“They endure more than I could ever dream of,” she said of her students, 88 percent of whom qualify for free or reduced-priced lunch. “… I can relate a lot to their home lives, their struggling in school and their not wanting to even be there.”

In this installment of How I Teach, Chalkbeat spoke with Terrell about why her decision to teach in urban schools was such a personal one. (This Q&A has been lightly edited and condensed for clarity.)

How do you get to know your students?

I get to know my students by really utilizing my first month of school. I really try to use every moment and every conversation to truly understand each of my students. I give them a little survey that is like a Facebook page on paper the second day they are at school. I send home a survey [for parents to fill out] about his or her child and that helps me know even more. I spend time talking with them at lunch, recess, and moments during instruction. I try to observe how they respond to my questions, how they respond to hard situations, how they respond to their peers and how they handle learning. I use morning meeting time to know each of my students by playing getting-to-know-you games and simply letting them do a show and tell.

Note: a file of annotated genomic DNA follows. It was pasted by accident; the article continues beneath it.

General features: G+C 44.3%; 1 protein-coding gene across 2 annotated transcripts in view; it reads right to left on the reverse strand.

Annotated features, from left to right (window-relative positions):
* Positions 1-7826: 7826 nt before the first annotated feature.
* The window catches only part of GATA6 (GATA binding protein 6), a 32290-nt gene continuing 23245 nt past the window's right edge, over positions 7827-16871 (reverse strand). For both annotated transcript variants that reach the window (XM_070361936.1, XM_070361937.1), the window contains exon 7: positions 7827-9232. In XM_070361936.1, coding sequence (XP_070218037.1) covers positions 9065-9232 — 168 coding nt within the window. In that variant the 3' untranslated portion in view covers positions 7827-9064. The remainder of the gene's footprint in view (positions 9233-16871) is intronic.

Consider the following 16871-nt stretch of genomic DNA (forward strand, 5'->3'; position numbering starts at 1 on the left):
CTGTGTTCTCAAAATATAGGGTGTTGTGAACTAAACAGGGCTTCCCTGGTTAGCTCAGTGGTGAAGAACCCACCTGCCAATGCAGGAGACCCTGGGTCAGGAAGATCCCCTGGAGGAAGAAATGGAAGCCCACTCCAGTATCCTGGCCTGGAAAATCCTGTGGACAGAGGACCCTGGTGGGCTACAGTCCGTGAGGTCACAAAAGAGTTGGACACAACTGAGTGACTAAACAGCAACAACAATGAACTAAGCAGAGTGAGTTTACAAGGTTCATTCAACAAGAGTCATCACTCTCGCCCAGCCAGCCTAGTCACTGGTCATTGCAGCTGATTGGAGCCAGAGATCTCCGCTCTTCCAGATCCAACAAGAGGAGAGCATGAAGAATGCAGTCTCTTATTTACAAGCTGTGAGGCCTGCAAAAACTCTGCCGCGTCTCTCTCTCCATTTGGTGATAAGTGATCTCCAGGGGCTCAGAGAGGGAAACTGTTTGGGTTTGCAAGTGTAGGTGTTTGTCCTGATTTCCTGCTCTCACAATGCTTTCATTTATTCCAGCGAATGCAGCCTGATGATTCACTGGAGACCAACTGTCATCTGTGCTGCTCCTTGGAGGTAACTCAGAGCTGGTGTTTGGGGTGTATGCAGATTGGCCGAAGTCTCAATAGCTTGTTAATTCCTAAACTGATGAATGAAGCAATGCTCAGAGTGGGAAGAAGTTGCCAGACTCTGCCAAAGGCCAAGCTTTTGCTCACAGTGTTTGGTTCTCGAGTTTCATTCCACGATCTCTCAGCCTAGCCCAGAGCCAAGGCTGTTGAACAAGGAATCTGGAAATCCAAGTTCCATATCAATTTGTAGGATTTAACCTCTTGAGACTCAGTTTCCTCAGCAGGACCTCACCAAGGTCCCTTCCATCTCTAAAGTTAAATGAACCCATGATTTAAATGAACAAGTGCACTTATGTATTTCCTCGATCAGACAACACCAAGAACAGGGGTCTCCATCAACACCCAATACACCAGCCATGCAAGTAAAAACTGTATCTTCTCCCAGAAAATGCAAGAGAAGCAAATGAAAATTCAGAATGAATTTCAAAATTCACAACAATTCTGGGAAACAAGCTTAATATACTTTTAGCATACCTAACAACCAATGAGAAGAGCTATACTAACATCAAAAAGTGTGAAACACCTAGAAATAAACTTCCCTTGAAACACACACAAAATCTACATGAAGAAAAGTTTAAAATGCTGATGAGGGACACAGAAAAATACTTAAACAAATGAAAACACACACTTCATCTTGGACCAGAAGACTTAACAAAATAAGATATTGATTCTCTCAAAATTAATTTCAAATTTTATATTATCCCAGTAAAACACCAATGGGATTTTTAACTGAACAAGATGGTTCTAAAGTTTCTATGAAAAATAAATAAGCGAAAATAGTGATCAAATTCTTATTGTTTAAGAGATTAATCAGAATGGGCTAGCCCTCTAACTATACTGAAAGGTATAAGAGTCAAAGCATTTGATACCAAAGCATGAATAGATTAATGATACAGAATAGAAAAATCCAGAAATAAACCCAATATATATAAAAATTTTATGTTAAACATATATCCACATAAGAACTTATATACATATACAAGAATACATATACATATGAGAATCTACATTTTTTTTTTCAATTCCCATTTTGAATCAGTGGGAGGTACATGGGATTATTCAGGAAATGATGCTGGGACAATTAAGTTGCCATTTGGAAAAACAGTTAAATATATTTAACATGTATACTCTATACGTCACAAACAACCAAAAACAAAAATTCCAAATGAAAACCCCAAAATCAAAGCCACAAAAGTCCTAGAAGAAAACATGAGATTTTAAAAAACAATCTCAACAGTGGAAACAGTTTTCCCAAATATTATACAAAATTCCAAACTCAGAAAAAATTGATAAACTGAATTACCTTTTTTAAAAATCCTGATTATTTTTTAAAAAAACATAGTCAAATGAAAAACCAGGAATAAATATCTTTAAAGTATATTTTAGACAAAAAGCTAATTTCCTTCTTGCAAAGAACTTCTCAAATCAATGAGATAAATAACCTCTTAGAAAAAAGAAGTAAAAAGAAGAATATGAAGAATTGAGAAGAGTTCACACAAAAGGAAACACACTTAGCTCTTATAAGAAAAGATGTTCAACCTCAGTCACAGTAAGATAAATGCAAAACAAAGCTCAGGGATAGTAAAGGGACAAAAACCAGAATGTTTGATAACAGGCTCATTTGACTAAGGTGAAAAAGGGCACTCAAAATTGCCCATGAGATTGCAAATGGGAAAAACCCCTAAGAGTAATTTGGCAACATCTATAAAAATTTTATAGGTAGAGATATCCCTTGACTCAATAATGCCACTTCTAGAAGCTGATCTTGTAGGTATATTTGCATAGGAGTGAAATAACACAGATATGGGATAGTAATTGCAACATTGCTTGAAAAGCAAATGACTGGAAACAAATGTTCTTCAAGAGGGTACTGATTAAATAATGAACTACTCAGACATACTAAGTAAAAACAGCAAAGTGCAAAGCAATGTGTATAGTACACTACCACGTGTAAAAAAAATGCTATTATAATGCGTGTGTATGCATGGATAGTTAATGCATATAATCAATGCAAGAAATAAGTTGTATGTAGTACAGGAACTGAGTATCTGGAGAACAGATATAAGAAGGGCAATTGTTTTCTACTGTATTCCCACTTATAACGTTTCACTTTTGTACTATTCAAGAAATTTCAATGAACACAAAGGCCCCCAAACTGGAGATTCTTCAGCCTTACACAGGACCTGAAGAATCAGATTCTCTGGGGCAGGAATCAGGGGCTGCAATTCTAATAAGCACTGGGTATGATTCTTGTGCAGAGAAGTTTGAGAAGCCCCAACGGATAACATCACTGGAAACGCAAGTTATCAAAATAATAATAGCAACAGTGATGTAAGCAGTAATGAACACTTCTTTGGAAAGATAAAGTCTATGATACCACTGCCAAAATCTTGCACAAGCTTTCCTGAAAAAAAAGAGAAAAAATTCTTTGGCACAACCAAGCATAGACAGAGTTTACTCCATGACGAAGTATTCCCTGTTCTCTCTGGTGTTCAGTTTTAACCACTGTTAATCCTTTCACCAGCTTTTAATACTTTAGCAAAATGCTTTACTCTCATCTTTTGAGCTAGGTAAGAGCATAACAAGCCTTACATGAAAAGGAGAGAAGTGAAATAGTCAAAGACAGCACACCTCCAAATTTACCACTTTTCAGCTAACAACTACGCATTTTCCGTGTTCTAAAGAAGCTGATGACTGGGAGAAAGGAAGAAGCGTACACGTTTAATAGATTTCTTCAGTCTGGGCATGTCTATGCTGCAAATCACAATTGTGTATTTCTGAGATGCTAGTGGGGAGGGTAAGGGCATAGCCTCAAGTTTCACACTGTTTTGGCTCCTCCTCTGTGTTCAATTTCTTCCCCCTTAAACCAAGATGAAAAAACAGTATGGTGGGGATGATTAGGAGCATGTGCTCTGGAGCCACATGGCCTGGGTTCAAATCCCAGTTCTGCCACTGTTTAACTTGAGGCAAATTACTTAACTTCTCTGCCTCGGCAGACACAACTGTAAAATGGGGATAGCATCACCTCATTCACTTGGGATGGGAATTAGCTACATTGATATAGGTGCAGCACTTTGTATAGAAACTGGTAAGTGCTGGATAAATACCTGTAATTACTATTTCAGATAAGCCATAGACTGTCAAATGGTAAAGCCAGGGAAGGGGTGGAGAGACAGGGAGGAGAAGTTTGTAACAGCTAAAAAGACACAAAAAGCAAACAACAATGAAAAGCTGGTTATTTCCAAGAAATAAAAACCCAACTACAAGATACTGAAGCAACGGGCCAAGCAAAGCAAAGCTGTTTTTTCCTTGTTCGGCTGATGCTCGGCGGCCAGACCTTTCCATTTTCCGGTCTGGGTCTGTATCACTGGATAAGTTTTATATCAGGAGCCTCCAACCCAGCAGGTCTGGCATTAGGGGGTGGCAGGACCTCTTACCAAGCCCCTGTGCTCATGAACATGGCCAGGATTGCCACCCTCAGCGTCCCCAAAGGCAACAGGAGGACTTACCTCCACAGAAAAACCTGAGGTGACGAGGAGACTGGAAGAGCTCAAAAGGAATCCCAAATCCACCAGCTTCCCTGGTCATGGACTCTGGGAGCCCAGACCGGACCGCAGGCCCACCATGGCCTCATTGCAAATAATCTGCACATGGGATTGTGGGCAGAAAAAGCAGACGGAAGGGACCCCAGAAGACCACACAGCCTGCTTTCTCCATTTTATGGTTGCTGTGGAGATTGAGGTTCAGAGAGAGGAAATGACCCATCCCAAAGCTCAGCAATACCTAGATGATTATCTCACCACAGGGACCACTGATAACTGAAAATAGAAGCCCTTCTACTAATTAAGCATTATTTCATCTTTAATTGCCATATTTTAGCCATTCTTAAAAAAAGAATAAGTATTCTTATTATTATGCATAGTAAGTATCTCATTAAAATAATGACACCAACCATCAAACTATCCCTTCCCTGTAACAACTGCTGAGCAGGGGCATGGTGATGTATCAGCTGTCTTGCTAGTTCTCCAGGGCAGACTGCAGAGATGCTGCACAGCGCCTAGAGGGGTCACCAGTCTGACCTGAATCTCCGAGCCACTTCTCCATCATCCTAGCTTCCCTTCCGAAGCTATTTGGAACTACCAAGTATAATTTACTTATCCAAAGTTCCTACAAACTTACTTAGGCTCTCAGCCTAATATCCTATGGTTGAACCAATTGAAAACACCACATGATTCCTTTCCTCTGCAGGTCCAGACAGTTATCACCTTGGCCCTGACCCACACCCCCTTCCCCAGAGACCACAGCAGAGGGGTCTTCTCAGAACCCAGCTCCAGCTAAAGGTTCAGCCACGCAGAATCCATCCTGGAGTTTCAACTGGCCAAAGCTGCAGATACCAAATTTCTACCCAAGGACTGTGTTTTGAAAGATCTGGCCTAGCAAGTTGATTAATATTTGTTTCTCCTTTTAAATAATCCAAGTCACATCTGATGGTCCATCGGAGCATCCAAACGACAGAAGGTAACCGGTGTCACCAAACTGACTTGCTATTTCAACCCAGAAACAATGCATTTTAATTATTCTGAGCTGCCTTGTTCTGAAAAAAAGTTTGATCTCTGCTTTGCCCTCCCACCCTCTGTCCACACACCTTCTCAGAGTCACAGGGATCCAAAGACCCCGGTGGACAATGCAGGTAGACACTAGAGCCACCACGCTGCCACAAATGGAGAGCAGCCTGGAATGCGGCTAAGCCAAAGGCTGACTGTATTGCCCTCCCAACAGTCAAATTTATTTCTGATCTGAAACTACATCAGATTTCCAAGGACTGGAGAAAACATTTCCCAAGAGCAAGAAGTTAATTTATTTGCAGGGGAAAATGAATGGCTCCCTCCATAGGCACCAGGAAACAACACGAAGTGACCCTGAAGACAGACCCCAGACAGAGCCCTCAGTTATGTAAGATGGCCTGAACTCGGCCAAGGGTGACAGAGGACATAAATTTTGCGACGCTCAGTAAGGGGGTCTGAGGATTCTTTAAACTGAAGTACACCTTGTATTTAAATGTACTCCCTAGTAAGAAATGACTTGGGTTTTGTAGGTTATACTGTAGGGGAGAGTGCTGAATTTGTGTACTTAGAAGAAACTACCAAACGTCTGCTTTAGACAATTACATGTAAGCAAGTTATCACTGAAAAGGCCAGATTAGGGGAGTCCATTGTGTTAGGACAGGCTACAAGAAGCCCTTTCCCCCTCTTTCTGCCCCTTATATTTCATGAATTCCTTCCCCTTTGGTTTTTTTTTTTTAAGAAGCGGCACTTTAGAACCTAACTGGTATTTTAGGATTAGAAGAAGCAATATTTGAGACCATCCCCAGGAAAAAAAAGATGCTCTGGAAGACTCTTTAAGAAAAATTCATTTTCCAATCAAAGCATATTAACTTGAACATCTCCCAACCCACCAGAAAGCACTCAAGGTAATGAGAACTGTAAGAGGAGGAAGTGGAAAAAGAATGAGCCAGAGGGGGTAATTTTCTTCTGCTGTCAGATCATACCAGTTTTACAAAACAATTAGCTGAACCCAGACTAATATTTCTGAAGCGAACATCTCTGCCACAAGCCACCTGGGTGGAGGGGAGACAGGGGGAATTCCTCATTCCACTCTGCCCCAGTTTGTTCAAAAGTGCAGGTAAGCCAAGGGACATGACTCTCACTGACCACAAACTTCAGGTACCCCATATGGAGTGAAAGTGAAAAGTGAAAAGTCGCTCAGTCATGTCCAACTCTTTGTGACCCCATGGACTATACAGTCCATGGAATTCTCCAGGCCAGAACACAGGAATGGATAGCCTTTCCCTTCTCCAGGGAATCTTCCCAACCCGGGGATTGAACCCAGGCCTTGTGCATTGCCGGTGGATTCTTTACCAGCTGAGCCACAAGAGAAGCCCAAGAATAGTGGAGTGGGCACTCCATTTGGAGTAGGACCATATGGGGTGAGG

Tell us about a favorite lesson to teach. Where did the idea come from?

For a lesson on perimeter and area, our class took a little trip to the playground.They counted blocks and other items around the playground and added them up to get the perimeter. My students tried teaching each other and asked questions during the lesson on the playground. They told me at the end of the year that was their favorite lesson because they could understand it. This idea came from reading a book “Becoming the Math Teacher You Wished You’d Had: Ideas and Strategies from Vibrant Classrooms,” by Tracy Johnston Zager. In the book it discusses the importance of including real life examples students can relate to in math and gave multiple examples in other classrooms. I thought that we should use the playground, which will stick with them because they use it every day and they love it!